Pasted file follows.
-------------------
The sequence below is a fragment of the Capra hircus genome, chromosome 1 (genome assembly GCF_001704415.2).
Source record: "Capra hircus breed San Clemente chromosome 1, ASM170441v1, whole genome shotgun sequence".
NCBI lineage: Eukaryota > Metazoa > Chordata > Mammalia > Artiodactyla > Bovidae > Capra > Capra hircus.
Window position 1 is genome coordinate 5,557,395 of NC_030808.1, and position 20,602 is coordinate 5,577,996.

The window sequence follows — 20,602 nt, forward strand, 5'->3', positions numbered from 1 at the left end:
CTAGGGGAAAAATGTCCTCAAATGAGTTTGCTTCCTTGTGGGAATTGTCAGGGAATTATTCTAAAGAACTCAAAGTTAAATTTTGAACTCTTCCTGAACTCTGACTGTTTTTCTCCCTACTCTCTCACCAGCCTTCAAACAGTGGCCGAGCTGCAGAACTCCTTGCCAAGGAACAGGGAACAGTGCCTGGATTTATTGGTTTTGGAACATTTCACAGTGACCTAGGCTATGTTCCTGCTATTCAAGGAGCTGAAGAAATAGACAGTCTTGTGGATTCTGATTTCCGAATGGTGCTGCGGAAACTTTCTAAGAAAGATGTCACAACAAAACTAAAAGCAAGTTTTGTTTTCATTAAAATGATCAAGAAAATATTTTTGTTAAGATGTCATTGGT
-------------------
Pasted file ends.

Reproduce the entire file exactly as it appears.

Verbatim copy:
The sequence below is a fragment of the Capra hircus genome, chromosome 1 (genome assembly GCF_001704415.2).
Source record: "Capra hircus breed San Clemente chromosome 1, ASM170441v1, whole genome shotgun sequence".
NCBI lineage: Eukaryota > Metazoa > Chordata > Mammalia > Artiodactyla > Bovidae > Capra > Capra hircus.
Window position 1 is genome coordinate 5,557,395 of NC_030808.1, and position 20,602 is coordinate 5,577,996.

The window sequence follows — 20,602 nt, forward strand, 5'->3', positions numbered from 1 at the left end:
CTAGGGGAAAAATGTCCTCAAATGAGTTTGCTTCCTTGTGGGAATTGTCAGGGAATTATTCTAAAGAACTCAAAGTTAAATTTTGAACTCTTCCTGAACTCTGACTGTTTTTCTCCCTACTCTCTCACCAGCCTTCAAACAGTGGCCGAGCTGCAGAACTCCTTGCCAAGGAACAGGGAACAGTGCCTGGATTTATTGGTTTTGGAACATTTCACAGTGACCTAGGCTATGTTCCTGCTATTCAAGGAGCTGAAGAAATAGACAGTCTTGTGGATTCTGATTTCCGAATGGTGCTGCGGAAACTTTCTAAGAAAGATGTCACAACAAAACTAAAAGCAAGTTTTGTTTTCATTAAAATGATCAAGAAAATATTTTTGTTAAGATGTCATTGGT